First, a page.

To be “governed” or to be the people?

Turkish government's oppression and persecution of higher education as a reflection of the general trend in society.

I am a researcher and a university professor, and I like being an academic. It may sound a bit masochistic when you will read what I am about to say on being an academic in my country in this day and age, but if I had to do it over again, I would still be an academic. However, it comes at a price, and that price is not only related to our poor earnings. This was never a novelty, and we chose to be academics in Turkey knowing that fact. The actual price is rather the excess of undocumented working hours. We are unable to show how hard we work. And this is especially the case during and after the pandemic.

There is no doubt that academics face the same drudgery as many other employees in different sectors but let me tell you about my last Sunday to give you an idea of its dimensions: After working 10 hours at home on Saturday, I sat down to work again at 10 a.m. on Sunday morning. First, I had to write the working instructions for an upcoming workshop. Then, I spent two hours troubleshooting and formatting a master's thesis for one of the students in the department to help her make it to the graduation ceremony at the beginning of July. After completing this mission impossible, I completed the preparations and announced a Zoom meeting for the evening, and then exchanged WhatsApp messages with colleagues in the department about preparations for the upcoming entrance exam for our graduate program. It was only after this that I was able to start writing this article. After the evening Zoom meeting, I had a few more things to do before going to bed.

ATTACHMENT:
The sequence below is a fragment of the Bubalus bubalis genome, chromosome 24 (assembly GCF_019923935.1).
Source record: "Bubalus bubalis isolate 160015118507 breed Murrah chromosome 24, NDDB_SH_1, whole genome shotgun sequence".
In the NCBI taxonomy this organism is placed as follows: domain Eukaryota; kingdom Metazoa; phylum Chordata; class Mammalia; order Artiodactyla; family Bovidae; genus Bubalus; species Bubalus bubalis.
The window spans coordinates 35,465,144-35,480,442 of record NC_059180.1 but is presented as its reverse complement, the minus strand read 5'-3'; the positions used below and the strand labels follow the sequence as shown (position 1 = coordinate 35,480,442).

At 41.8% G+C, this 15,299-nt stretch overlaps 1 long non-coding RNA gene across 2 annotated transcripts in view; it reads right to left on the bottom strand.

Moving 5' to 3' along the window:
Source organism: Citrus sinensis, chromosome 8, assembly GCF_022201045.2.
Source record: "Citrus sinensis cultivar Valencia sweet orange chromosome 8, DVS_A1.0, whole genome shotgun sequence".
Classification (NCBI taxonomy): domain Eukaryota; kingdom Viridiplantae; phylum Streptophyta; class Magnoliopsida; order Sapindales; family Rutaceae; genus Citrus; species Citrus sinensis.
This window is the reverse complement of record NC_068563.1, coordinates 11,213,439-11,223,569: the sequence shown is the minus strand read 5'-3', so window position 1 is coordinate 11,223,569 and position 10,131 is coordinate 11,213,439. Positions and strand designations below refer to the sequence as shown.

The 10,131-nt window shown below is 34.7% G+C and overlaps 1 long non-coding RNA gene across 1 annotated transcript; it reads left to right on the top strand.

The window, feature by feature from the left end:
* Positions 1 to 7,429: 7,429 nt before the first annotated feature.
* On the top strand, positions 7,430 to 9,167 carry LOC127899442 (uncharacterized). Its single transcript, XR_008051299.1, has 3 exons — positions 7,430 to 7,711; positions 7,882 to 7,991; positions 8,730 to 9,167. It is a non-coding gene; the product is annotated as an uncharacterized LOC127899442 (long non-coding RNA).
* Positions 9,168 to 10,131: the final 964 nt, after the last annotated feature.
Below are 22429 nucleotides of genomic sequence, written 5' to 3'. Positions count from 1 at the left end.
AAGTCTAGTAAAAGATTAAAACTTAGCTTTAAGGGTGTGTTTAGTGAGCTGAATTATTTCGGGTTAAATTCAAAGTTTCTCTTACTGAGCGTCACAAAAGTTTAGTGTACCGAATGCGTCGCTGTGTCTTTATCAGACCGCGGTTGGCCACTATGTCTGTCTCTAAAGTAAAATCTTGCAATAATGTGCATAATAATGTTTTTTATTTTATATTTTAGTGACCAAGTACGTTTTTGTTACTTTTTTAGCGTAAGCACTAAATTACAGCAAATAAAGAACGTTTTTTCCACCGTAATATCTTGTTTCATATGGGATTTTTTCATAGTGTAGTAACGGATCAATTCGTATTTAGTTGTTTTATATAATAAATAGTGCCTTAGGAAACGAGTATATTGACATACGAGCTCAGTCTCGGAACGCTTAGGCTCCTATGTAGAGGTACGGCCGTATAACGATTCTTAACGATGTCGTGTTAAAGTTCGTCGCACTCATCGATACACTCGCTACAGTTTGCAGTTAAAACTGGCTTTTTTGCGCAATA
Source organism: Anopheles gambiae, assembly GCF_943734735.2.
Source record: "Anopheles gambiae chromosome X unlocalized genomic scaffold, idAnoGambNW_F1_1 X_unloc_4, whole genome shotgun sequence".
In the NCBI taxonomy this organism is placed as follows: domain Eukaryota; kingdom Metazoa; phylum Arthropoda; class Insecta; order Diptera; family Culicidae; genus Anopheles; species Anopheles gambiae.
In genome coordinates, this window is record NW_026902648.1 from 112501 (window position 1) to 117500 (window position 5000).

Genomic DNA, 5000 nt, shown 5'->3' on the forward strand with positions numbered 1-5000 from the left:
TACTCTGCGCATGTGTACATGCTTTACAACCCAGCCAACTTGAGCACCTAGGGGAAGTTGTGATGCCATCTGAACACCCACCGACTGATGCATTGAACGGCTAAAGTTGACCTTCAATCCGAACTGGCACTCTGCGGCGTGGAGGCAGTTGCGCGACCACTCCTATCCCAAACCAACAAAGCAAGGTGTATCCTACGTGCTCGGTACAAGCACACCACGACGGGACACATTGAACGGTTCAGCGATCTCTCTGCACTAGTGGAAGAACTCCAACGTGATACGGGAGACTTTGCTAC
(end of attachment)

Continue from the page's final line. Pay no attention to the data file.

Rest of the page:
By the way, our classes are already over, and we have even finished the grading. Next week I have a thesis follow-up meeting and another thesis defense jury the week after, that's all. What I mean is that my workload is relatively lighter these days. Of course, my colleagues and I will be reading around 50 papers of the graduate entrance exam by Tuesday evening. Oh, and one more thing: I have to format-check around 150 theses over the next month, as I am a member of the graduate school executive committee. I am fast approaching my annual leave, which will start in mid-July, anyway.

As always, I have amazing plans for my time off, like being able to finish one of my unfinished book projects. Who knows, I might well finish writing my book on my take on the rhetorical narratology and narrative ethics of Yasar Kemal's “An Island Story Quartet” during these six weeks? Or perhaps I can do the necessary reading, take notes and then start writing the book during the autumn term?